For all of us at the University of Saskatchewan (USask), this is also a time to remind ourselves of the challenges that members of the Black, Indigenous and People of Colour (BIPOC) community faces in the province, across the country, and around the world. For our university, it is also a time to re-commit to the principles of our Mission, Vision and Values statement, to promote diversity and meaningful change to be the best place we can be for all USask students, faculty and staff.
These commitments are embedded in our Equity, Diversity and Inclusion Policy, which states, “All members of the university community share the responsibility for creating a supportive and inclusive environment.”
Our campus communities feature students, staff and faculty from more than 100 countries, including Black students from Nigeria who account for the third-largest contingent of international students at USask, providing diverse backgrounds and perspectives that make our university a truly global community. Black Canadians form the third-largest minority group in the country, comprising 3.5 per cent of Canada’s population, according to the 2016 Census.
While our country still has much work to do to better support the BIPOC community, let us take the time to also acknowledge our advancements, and most importantly take a moment to highlight the historical stories of remarkable Black individuals like Harriet Tubman. We encourage you to learn about her amazing story of helping people escape slavery in the southern United States and bring them to freedom in Canada, via the Underground Railroad.
Saskatchewan’s Black history includes the remarkable Dr. Alfred Shadd (MD), who became one of the province’s first Black residents in 1896 when he served as a teacher to help pay for medical school, and later became the first Black doctor to practice in the province. He went on to open a pharmacy and become one of the province’s first coroners, served as a newspaper editor, assisted in getting a small hospital built in Melfort in 1904, and helped establish a grain elevator company for local farmers in the community.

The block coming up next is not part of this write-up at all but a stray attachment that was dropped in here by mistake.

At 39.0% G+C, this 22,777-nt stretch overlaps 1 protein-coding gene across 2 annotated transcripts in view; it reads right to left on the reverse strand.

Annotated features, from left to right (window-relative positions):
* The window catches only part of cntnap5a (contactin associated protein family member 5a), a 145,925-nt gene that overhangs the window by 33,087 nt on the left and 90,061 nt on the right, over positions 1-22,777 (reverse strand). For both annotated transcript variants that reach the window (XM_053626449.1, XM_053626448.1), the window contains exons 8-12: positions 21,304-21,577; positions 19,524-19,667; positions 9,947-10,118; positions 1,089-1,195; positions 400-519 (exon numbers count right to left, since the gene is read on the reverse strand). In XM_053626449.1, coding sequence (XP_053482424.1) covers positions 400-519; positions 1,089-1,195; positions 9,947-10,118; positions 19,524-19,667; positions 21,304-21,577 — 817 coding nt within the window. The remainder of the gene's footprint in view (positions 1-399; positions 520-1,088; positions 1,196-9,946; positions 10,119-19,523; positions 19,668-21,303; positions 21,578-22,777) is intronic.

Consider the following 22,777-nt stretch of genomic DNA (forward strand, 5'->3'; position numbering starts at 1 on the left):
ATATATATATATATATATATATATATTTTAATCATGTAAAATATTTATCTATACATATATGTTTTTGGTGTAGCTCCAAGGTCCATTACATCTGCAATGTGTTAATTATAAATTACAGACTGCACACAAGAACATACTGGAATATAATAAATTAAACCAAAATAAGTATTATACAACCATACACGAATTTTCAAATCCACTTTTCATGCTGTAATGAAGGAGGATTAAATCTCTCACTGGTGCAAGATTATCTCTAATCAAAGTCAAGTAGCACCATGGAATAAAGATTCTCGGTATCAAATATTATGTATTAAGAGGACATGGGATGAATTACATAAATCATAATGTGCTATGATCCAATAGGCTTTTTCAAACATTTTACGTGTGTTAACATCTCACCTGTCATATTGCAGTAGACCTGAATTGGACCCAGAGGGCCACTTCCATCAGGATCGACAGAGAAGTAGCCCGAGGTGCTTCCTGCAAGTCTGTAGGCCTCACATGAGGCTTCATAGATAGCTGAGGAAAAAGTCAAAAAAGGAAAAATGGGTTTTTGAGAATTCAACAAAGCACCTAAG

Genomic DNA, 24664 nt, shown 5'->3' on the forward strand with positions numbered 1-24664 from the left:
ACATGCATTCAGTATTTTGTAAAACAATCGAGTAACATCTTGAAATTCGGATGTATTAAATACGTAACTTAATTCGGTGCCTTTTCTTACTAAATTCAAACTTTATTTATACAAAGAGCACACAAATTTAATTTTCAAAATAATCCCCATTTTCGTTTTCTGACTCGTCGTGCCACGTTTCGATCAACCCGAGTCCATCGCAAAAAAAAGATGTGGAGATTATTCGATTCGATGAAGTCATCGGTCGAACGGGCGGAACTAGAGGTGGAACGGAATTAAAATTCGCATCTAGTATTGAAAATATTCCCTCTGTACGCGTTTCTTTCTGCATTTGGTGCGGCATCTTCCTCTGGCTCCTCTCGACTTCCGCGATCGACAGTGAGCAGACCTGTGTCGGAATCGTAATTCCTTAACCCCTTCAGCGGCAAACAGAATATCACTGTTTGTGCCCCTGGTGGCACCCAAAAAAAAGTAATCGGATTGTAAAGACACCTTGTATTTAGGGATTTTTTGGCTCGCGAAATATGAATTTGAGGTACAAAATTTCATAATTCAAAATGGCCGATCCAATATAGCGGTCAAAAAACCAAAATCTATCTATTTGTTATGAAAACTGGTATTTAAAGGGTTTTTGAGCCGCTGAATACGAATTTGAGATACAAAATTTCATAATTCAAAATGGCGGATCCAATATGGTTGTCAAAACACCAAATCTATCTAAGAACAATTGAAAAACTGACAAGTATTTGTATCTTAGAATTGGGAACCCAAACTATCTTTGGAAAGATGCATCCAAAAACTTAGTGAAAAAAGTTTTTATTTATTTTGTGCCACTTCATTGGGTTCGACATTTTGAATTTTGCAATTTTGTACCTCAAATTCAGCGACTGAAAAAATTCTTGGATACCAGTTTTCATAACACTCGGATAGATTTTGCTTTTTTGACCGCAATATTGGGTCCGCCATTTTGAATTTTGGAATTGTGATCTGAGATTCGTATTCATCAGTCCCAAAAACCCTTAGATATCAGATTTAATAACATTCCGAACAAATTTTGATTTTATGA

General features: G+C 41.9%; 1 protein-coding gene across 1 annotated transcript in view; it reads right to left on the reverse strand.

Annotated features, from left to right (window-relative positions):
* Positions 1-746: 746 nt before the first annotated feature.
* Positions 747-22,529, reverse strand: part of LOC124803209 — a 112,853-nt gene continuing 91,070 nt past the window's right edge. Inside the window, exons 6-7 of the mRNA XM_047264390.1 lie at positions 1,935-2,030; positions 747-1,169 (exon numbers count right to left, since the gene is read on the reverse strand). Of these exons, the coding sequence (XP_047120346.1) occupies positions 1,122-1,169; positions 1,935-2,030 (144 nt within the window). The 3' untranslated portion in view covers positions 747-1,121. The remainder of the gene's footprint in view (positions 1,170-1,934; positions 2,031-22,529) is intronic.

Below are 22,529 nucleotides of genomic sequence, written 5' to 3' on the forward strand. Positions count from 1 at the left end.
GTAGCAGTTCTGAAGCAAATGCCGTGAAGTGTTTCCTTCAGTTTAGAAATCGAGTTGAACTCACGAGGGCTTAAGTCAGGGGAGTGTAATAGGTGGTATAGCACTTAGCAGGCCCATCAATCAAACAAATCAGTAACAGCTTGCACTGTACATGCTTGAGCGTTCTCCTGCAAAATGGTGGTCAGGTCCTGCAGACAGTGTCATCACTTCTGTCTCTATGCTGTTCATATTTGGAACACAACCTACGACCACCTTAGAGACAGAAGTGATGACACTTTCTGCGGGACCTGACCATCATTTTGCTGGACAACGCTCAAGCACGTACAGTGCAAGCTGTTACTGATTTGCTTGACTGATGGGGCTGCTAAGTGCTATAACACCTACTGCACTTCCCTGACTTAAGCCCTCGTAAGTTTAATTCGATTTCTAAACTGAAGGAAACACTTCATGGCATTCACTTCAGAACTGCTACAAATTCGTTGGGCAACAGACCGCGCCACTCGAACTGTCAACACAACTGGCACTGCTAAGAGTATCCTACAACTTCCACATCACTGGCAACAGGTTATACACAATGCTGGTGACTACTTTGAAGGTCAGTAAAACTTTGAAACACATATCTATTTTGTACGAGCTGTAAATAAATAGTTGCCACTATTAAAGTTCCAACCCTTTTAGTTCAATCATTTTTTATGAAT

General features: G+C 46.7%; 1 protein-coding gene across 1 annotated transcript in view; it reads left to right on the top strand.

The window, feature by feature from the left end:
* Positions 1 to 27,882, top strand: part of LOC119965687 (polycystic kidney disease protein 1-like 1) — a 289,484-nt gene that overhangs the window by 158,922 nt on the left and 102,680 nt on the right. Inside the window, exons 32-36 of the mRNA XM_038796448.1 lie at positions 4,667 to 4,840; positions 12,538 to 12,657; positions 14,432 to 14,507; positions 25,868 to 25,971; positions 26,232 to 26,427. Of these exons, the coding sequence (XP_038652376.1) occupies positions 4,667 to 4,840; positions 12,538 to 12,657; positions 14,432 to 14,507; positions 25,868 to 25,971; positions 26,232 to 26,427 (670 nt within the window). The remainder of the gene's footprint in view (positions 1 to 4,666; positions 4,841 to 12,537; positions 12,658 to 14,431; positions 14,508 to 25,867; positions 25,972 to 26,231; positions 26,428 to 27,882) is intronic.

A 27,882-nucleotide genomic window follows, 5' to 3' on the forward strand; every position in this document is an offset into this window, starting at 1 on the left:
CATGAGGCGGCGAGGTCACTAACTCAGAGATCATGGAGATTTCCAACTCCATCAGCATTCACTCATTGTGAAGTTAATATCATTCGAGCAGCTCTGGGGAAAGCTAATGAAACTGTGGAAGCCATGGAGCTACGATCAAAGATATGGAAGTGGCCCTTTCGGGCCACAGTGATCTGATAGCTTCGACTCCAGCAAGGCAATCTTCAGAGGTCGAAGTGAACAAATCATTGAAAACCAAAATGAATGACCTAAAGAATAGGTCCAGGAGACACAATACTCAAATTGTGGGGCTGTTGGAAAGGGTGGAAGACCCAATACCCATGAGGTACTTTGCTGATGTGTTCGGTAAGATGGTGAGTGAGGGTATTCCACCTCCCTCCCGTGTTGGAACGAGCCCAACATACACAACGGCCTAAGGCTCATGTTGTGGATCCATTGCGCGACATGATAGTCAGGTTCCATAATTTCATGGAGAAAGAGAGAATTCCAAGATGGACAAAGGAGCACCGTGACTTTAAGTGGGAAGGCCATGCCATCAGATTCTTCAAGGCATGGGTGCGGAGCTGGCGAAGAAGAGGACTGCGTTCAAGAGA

In that same decade, Joseph Mayes and his wife Mattie Mayes—who was born into slavery on a Georgia plantation—led a dozen African-American families on the long trek north to Saskatchewan all the way from Oklahoma, in order to escape segregation and discrimination. While they also faced challenges in Saskatchewan, they persevered to establish the province’s first Black pioneer settlement and a church in 1910 near Eldon, 200 kilometres northwest of Saskatoon.
The Mayes’ great-grandchildren were raised in North Battleford and include former National Football League star Rueben Mayes, record-setting international bobsledder Lesa Mayes-Stringer, and USask alumna Dr. Charlotte Williams (DVM), who became the first female Black veterinarian in Saskatchewan and the first Black president of the Saskatchewan Veterinary Medical Association in 2016.
That history and legacy of firsts continues at USask, where Dr. Adeola Olubamiji (PhD)completed her doctorate in biomedical engineering in 2017, becoming the first Black person to do so at the university, while College of Medicine students created USask’s first Black Medical Student Association in 2020.
You can learn about Black History Month at USask, as well as read stories throughout the month at news.usask.ca.
While the pandemic keeps us from gathering together safely in person to celebrate Black History Month, we encourage you to take the time to explore and honour the achievements and legacies of members of the BIPOC community, on and off campus. The more we learn about the past contributions and experiences of Black Canadians, the better we can appreciate what we need to do to move forward together in the future.
As a university community, we have the opportunity and the responsibility to build and shape a more just, inclusive and diverse society. During this Black History Month, let us all commit to taking the necessary next steps together.
President and Vice-chancellor
University of Saskatchewan